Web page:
Former premier Bill Davis to chair commission
Faith-based schools funding details were released this morning during a Queen’s Park press conference from Progressive Conservative leader John Tory and Opposition Education Critic Frank Klees.
Tory announced that if elected, former premier Bill Davis would lead a commission to research and provide recommendations for the inclusion of faith-based schools in Ontario’s public school system, according to a press release.
The announcement includes terms of reference for the Public Education Fairness Implementation Commission. The commission is to examine faith-based school funding and identify best practices in other provinces.
Other steps include monitoring and assessing a pilot program by integrating selected faith-based schools in 2008 to 2009 before full expansion into the public system.
The faith-based funding policy, subject to legislative approval, should be fully implemented in the fall of 2010, said Tory at the press conference.
Davis was Ontario’s Minister of Education from 1962 to 1971 and in 1984 as premier announced full funding for Catholic schools. Catholic schools fall under the public system whereas other faith-based schools – including Christian, Jewish and Muslim – parents pay tuition and receive no government support.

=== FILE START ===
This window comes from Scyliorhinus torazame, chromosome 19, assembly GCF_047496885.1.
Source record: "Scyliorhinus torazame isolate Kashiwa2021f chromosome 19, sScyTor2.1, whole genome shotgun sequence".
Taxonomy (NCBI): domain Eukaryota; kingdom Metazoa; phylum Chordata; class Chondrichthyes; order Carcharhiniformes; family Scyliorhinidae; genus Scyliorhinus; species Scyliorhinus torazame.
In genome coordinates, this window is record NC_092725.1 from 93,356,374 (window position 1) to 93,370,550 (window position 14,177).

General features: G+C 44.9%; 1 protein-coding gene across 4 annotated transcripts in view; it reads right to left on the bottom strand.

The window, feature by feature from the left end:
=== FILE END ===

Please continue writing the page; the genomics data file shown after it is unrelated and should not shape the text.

The Conservatives plan to add $800 million to public education and give faith-based schools the same funding as Catholic schools if elected on Oct. 10. The $800-million increase for the 2007 to 2008 school year is to grow to $2.4 billion in five years.
Tory said their policy is based on the objectives to strengthen the public education system, to bring all Ontario students closer together and to address the issue of fairness.
“We have a Catholic System that is succeeding and thriving within our public system right now – and that is a great model for how the principles of faith-based learning and public system standards can successfully coincide,” said Tory.
There are currently 53,000 students attending religious independent schools in the province. Each school that chooses to receive funding under the Conservative plan would comply with Ontario curriculum, participate in standardized testing and employ accredited teachers.
“Ontario’s public school system is one of the best in the world,” said Klees in a press release. “We have an opportunity to strengthen and expand upon that success responsibly in order to provide more Ontarians with the same opportunity our Catholic school system provides.”
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